It doesn’t matter whether the cultural hero-system is frankly magical, religious, and primitive or secular, scientific, and civilized. It is still a mythical hero-system in which people serve in order to earn a feeling of primary value, of cosmic specialness, of ultimate usefulness to creation, of unshakable meaning. They earn this feeling by carving out a place in nature, by building an edifice that reflects human value: a temple, a cathedral, a totem pole, a skyscraper, a family that lasts three generations. The hope and belief is that the things that man creates in society are of lasting worth and meaning, that they outlive or outshine death and decay, that man and his products count. When Norman O. Brown said that Western society since Newton, no matter how scientific or secular it claims to be, is still as “religious” as any other, this is what he meant: “civilized” society is a hopeful belief and protest that science, money and goods make man count for more than any other animal. In this sense everything that man does is religious and heroic, and yet in danger of being fictitious and fallible…
You get a good feeling for what the self “looks like” in its extensions if you imagine the person to be a cylinder with a hollow inside, in which is lodged the self. Out of this cylinder the self overflows and extends into the surroundings, as a kind of huge amoeba, pushing its pseudopods to a wife, a car, a flag, a crushed flower in a secret book. The picture you get is of a huge invisible amoeba spread out over the landscape, with boundaries very far from its own center or home base. Tear and burn the flag, find and destroy the flower in the book, and the amoeba screams with soul-searing pain.
Usually we extend these pseudopods not only to things we hold dear, but also to silly things; our selves are cluttered up with things we don’t need, artificial things, debilitating ones. For example, if you extend a pseudopod to your house, as most people do, you might also extend it to the inventory of an interior decorating program. And so you get vitally upset by a piece of wallpaper that bulges, a shelf that does not join, a light fixture that “isn’t right.” Often you see the grotesque spectacle of a marvelous human organism breaking into violent arguments, or even crying, over a panel that doesn’t match. Interior decorators confide that many people have somatic symptoms or actual nervous breakdowns when they are redecorating. And I have seen a grown and silver-templed Italian crying in the street in his mother’s arms over a small dent in the bumper of his Ferrari.
We call precisely those people “strong” who can withdraw a pseudopod at will from trifling parts of their identity, or especially from important ones. Someone who can say “it is only a scratch on a Ferrari,” “the uneven wall is not me, the wood crack is not me,” and so on. They disentangle themselves easily and flexibly from the little damages and ravages to their self-extensions….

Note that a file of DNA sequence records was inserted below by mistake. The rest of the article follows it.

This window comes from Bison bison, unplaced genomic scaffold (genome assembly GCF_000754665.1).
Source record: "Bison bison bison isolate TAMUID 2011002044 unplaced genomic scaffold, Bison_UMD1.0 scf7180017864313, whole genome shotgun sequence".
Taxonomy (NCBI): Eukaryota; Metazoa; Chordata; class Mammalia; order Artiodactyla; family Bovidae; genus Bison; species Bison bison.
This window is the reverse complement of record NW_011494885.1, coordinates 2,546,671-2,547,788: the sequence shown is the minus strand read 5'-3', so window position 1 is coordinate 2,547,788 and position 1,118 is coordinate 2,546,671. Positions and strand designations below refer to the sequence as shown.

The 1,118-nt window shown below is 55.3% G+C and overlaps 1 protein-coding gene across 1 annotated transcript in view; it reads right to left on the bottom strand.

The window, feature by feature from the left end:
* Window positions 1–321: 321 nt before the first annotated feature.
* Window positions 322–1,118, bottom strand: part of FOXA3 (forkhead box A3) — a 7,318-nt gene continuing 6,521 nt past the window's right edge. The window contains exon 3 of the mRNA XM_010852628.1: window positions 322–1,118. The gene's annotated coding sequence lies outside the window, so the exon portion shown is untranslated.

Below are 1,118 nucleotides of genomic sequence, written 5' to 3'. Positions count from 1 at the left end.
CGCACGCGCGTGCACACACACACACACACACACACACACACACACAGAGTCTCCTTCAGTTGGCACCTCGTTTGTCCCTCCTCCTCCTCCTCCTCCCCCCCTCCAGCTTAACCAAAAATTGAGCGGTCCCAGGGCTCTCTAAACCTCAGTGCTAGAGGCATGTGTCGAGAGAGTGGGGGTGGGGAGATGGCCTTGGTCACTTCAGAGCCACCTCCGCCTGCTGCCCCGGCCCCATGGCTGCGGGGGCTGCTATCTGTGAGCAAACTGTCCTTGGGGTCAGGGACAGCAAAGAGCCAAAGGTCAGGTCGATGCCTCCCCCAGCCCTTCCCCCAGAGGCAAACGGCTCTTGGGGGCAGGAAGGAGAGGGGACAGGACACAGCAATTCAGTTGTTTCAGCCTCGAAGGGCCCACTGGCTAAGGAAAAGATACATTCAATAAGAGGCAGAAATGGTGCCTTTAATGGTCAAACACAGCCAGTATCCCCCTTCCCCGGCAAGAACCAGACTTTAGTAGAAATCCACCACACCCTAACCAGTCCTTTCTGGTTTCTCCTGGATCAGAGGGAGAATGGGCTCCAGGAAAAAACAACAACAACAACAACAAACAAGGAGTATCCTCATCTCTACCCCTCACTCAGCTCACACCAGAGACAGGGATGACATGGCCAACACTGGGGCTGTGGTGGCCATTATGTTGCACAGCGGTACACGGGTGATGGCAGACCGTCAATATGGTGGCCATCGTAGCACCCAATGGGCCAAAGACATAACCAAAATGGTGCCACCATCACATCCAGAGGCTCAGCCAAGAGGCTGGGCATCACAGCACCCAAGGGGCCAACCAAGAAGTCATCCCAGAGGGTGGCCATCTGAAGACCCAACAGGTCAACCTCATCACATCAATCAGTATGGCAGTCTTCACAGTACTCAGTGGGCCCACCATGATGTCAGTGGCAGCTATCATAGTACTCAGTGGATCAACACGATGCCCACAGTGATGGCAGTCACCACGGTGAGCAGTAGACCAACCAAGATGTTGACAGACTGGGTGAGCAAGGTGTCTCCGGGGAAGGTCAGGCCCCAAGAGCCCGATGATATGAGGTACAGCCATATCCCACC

Rony Guldmann writes in Conservative Claims of Cultural Oppression:
The proposition that society consists in “a symbolic action system, a structure of statuses and roles, customs and rules of behavior” seems rather banal. And yet this banality is obscured by the subtraction account. For the latter relegates man’s need to “count,” to “earn a feeling of cosmic specialness” to a pre-modern past now transcended by strategic agents. Having been liberated from the illusory teleologies that once stimulated such aspirations, these agents simply maneuver through various coefficients of adversity toward their desired ends, dismissing any urges toward cosmic significance as illusion and vainglory. By contrast, Becker’s facially banal observations posit a certain symmetry and continuity between the pre-modern and the modern, as well as between the religious and the secular, which the subtraction account cannot acknowledge.
Becker’s observations speak to well-documented human experience. As he observes, the military leader who “after a short, whispered outline plan of attack, shouts, ‘Let’s go men!’ with proper gravity and conviction, says much more than simply that. He implies that of all times and all places, this is the situation that man should want most to be in; and that ‘to go’ into the attack is unquestionably the greatest, most meaningful act that one could hope to perform.”88 Culture, says Becker, “creates us”89 as agents. For it provides the language and symbols that allow situations to “call us to action.” Culture is what facilitates individual conviction, and therefore action, because it imbues the world with a significance that would justify action. And justification is what human beings want and need. Though attested to by common human experience, these dynamics are fundamentally incongruous with the subtraction account, and correspondingly with our sense of ourselves as disengaged strategic agents whose ends are not determined for them from without, by “forces to be reckoned with.” Strategic agents operate in a neutral environment where they determine their ends for themselves. The do not need to be somehow convinced from without that these are meaningful and justified. This may hold true of conservative “model citizens.” But liberals believe they have transcended this condition.